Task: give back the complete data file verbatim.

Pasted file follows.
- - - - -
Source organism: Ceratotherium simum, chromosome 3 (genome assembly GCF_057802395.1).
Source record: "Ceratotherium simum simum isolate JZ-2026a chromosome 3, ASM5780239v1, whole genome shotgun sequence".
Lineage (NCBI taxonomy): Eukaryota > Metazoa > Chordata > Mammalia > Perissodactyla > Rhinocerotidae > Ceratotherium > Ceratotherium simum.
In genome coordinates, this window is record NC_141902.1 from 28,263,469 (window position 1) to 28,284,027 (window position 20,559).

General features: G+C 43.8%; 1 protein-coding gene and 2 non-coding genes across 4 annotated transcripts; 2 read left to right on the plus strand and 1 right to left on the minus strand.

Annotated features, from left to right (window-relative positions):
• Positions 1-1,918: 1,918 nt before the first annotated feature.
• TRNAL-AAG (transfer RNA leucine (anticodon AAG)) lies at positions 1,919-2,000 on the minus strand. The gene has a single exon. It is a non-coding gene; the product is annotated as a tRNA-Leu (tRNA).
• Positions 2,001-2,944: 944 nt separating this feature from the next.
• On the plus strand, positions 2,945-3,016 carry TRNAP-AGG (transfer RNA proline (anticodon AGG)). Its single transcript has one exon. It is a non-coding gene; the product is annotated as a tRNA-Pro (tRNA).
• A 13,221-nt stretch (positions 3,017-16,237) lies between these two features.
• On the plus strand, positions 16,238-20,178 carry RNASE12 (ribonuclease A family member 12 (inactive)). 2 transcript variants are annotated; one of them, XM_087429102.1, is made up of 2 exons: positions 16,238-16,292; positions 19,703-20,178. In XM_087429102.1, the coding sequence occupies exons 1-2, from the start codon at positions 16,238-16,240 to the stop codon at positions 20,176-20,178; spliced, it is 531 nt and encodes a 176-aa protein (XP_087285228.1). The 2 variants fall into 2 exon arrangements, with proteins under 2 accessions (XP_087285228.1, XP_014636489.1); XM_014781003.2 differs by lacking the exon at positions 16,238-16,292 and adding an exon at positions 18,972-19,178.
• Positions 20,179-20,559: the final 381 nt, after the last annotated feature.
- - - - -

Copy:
Source organism: Ceratotherium simum, chromosome 3 (genome assembly GCF_057802395.1).
Source record: "Ceratotherium simum simum isolate JZ-2026a chromosome 3, ASM5780239v1, whole genome shotgun sequence".
Lineage (NCBI taxonomy): Eukaryota > Metazoa > Chordata > Mammalia > Perissodactyla > Rhinocerotidae > Ceratotherium > Ceratotherium simum.
In genome coordinates, this window is record NC_141902.1 from 28,263,469 (window position 1) to 28,284,027 (window position 20,559).

General features: G+C 43.8%; 1 protein-coding gene and 2 non-coding genes across 4 annotated transcripts; 2 read left to right on the plus strand and 1 right to left on the minus strand.

Annotated features, from left to right (window-relative positions):
• Positions 1-1,918: 1,918 nt before the first annotated feature.
• TRNAL-AAG (transfer RNA leucine (anticodon AAG)) lies at positions 1,919-2,000 on the minus strand. The gene has a single exon. It is a non-coding gene; the product is annotated as a tRNA-Leu (tRNA).
• Positions 2,001-2,944: 944 nt separating this feature from the next.
• On the plus strand, positions 2,945-3,016 carry TRNAP-AGG (transfer RNA proline (anticodon AGG)). Its single transcript has one exon. It is a non-coding gene; the product is annotated as a tRNA-Pro (tRNA).
• A 13,221-nt stretch (positions 3,017-16,237) lies between these two features.
• On the plus strand, positions 16,238-20,178 carry RNASE12 (ribonuclease A family member 12 (inactive)). 2 transcript variants are annotated; one of them, XM_087429102.1, is made up of 2 exons: positions 16,238-16,292; positions 19,703-20,178. In XM_087429102.1, the coding sequence occupies exons 1-2, from the start codon at positions 16,238-16,240 to the stop codon at positions 20,176-20,178; spliced, it is 531 nt and encodes a 176-aa protein (XP_087285228.1). The 2 variants fall into 2 exon arrangements, with proteins under 2 accessions (XP_087285228.1, XP_014636489.1); XM_014781003.2 differs by lacking the exon at positions 16,238-16,292 and adding an exon at positions 18,972-19,178.
• Positions 20,179-20,559: the final 381 nt, after the last annotated feature.